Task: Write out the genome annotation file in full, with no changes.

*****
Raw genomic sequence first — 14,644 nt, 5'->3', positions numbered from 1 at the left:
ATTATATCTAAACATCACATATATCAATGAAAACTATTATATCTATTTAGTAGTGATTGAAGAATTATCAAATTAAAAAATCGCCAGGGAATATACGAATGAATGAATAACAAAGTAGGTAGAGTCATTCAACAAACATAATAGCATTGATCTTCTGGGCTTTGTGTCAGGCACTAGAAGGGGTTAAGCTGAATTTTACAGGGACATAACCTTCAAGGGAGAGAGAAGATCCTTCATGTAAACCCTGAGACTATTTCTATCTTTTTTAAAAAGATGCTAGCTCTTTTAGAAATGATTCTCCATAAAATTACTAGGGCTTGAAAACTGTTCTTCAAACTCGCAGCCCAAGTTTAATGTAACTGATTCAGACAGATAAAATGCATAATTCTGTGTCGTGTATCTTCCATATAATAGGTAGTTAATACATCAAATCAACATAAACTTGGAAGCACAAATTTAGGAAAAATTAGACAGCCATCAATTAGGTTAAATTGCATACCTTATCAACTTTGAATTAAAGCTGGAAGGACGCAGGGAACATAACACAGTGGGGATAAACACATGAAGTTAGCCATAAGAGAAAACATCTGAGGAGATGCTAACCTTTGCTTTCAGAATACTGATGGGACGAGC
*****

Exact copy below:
Raw genomic sequence first — 14,644 nt, 5'->3', positions numbered from 1 at the left:
ATTATATCTAAACATCACATATATCAATGAAAACTATTATATCTATTTAGTAGTGATTGAAGAATTATCAAATTAAAAAATCGCCAGGGAATATACGAATGAATGAATAACAAAGTAGGTAGAGTCATTCAACAAACATAATAGCATTGATCTTCTGGGCTTTGTGTCAGGCACTAGAAGGGGTTAAGCTGAATTTTACAGGGACATAACCTTCAAGGGAGAGAGAAGATCCTTCATGTAAACCCTGAGACTATTTCTATCTTTTTTAAAAAGATGCTAGCTCTTTTAGAAATGATTCTCCATAAAATTACTAGGGCTTGAAAACTGTTCTTCAAACTCGCAGCCCAAGTTTAATGTAACTGATTCAGACAGATAAAATGCATAATTCTGTGTCGTGTATCTTCCATATAATAGGTAGTTAATACATCAAATCAACATAAACTTGGAAGCACAAATTTAGGAAAAATTAGACAGCCATCAATTAGGTTAAATTGCATACCTTATCAACTTTGAATTAAAGCTGGAAGGACGCAGGGAACATAACACAGTGGGGATAAACACATGAAGTTAGCCATAAGAGAAAACATCTGAGGAGATGCTAACCTTTGCTTTCAGAATACTGATGGGACGAGC